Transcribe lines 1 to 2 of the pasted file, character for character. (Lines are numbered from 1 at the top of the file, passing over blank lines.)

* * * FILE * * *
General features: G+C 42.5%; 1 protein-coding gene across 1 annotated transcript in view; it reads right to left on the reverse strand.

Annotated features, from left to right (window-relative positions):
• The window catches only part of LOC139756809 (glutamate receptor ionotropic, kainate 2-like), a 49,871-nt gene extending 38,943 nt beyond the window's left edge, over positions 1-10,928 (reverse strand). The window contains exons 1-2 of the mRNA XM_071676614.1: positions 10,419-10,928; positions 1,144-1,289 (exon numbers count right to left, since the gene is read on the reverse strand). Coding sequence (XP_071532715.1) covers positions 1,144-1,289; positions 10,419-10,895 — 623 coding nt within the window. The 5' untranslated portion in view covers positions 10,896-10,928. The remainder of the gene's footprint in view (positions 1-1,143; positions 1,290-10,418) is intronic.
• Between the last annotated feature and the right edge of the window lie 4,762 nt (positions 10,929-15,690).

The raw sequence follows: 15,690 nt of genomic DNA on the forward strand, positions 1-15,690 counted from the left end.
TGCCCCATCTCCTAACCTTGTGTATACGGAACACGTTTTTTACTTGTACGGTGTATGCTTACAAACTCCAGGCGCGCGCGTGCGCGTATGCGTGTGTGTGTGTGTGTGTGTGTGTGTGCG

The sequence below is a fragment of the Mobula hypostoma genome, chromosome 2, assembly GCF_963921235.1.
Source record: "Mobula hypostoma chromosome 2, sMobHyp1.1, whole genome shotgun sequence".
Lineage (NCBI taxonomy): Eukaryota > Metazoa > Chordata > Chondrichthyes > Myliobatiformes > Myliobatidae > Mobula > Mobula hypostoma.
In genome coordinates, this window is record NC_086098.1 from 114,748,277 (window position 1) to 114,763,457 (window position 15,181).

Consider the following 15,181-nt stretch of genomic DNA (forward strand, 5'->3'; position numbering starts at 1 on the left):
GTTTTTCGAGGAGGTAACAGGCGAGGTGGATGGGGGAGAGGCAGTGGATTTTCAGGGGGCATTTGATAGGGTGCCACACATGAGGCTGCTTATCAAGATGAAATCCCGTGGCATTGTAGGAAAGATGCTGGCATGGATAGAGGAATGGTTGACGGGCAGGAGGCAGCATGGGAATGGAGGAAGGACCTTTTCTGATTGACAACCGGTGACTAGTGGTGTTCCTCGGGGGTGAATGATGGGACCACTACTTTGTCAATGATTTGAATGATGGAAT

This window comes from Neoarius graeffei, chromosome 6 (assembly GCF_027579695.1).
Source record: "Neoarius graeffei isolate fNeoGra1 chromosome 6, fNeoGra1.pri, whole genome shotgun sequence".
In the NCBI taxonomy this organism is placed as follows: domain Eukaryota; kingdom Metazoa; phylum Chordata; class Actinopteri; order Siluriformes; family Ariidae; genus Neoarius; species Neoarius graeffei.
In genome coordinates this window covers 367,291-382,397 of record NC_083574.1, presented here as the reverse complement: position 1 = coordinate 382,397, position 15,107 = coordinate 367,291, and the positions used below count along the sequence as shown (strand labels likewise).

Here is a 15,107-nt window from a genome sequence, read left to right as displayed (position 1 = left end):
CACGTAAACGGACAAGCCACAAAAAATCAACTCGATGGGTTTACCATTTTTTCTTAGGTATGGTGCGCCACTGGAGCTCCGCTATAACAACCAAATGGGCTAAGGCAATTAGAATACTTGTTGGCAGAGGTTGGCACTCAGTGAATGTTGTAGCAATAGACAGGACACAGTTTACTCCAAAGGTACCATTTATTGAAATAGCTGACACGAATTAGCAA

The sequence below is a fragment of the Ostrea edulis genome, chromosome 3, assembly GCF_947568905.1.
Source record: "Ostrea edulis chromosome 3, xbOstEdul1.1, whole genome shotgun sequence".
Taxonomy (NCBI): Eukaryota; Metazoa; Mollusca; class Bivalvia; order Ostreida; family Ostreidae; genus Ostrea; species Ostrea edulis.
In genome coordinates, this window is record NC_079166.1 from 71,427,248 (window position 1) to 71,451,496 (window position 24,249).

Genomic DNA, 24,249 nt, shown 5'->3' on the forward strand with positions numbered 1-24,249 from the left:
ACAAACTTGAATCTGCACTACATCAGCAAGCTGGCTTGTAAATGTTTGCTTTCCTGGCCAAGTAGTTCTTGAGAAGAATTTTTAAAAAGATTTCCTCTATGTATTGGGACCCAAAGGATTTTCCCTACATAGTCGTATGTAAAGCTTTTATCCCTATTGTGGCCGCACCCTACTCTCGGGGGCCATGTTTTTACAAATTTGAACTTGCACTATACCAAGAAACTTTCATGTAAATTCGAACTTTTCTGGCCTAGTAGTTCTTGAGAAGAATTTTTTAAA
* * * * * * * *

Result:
General features: G+C 42.5%; 1 protein-coding gene across 1 annotated transcript in view; it reads right to left on the reverse strand.

Annotated features, from left to right (window-relative positions):